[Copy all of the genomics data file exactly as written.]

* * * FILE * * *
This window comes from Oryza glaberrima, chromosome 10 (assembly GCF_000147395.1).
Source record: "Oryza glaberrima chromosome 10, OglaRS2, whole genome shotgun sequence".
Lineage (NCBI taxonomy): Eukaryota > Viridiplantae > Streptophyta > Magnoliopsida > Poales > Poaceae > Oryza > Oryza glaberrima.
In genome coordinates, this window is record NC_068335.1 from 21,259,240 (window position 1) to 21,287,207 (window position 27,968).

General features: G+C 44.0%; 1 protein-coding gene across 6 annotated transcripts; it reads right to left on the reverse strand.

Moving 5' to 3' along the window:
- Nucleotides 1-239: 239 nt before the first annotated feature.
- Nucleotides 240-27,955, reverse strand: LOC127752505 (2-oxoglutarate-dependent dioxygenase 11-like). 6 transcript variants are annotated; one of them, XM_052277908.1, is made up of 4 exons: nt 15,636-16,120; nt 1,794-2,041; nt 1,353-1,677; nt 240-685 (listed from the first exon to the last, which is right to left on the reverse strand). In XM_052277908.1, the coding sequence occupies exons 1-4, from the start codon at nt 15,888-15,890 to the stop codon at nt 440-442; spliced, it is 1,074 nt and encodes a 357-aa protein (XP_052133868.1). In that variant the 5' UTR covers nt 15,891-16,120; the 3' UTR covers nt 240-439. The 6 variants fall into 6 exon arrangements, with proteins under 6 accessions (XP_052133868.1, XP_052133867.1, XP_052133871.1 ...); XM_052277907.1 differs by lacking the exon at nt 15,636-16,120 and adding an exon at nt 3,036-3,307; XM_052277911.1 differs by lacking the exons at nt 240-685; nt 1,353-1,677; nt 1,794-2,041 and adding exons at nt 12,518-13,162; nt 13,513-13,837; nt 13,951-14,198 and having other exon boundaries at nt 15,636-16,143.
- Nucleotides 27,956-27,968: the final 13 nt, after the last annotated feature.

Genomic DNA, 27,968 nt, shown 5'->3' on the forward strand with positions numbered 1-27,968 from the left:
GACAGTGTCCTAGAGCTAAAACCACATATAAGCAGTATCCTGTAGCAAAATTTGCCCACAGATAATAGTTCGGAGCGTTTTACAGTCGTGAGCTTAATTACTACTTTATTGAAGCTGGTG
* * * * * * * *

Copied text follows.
This window comes from Oryza glaberrima, chromosome 10 (assembly GCF_000147395.1).
Source record: "Oryza glaberrima chromosome 10, OglaRS2, whole genome shotgun sequence".
Lineage (NCBI taxonomy): Eukaryota > Viridiplantae > Streptophyta > Magnoliopsida > Poales > Poaceae > Oryza > Oryza glaberrima.
In genome coordinates, this window is record NC_068335.1 from 21,259,240 (window position 1) to 21,287,207 (window position 27,968).

General features: G+C 44.0%; 1 protein-coding gene across 6 annotated transcripts; it reads right to left on the reverse strand.

Moving 5' to 3' along the window:
- Nucleotides 1-239: 239 nt before the first annotated feature.
- Nucleotides 240-27,955, reverse strand: LOC127752505 (2-oxoglutarate-dependent dioxygenase 11-like). 6 transcript variants are annotated; one of them, XM_052277908.1, is made up of 4 exons: nt 15,636-16,120; nt 1,794-2,041; nt 1,353-1,677; nt 240-685 (listed from the first exon to the last, which is right to left on the reverse strand). In XM_052277908.1, the coding sequence occupies exons 1-4, from the start codon at nt 15,888-15,890 to the stop codon at nt 440-442; spliced, it is 1,074 nt and encodes a 357-aa protein (XP_052133868.1). In that variant the 5' UTR covers nt 15,891-16,120; the 3' UTR covers nt 240-439. The 6 variants fall into 6 exon arrangements, with proteins under 6 accessions (XP_052133868.1, XP_052133867.1, XP_052133871.1 ...); XM_052277907.1 differs by lacking the exon at nt 15,636-16,120 and adding an exon at nt 3,036-3,307; XM_052277911.1 differs by lacking the exons at nt 240-685; nt 1,353-1,677; nt 1,794-2,041 and adding exons at nt 12,518-13,162; nt 13,513-13,837; nt 13,951-14,198 and having other exon boundaries at nt 15,636-16,143.
- Nucleotides 27,956-27,968: the final 13 nt, after the last annotated feature.

Genomic DNA, 27,968 nt, shown 5'->3' on the forward strand with positions numbered 1-27,968 from the left:
GACAGTGTCCTAGAGCTAAAACCACATATAAGCAGTATCCTGTAGCAAAATTTGCCCACAGATAATAGTTCGGAGCGTTTTACAGTCGTGAGCTTAATTACTACTTTATTGAAGCTGGTG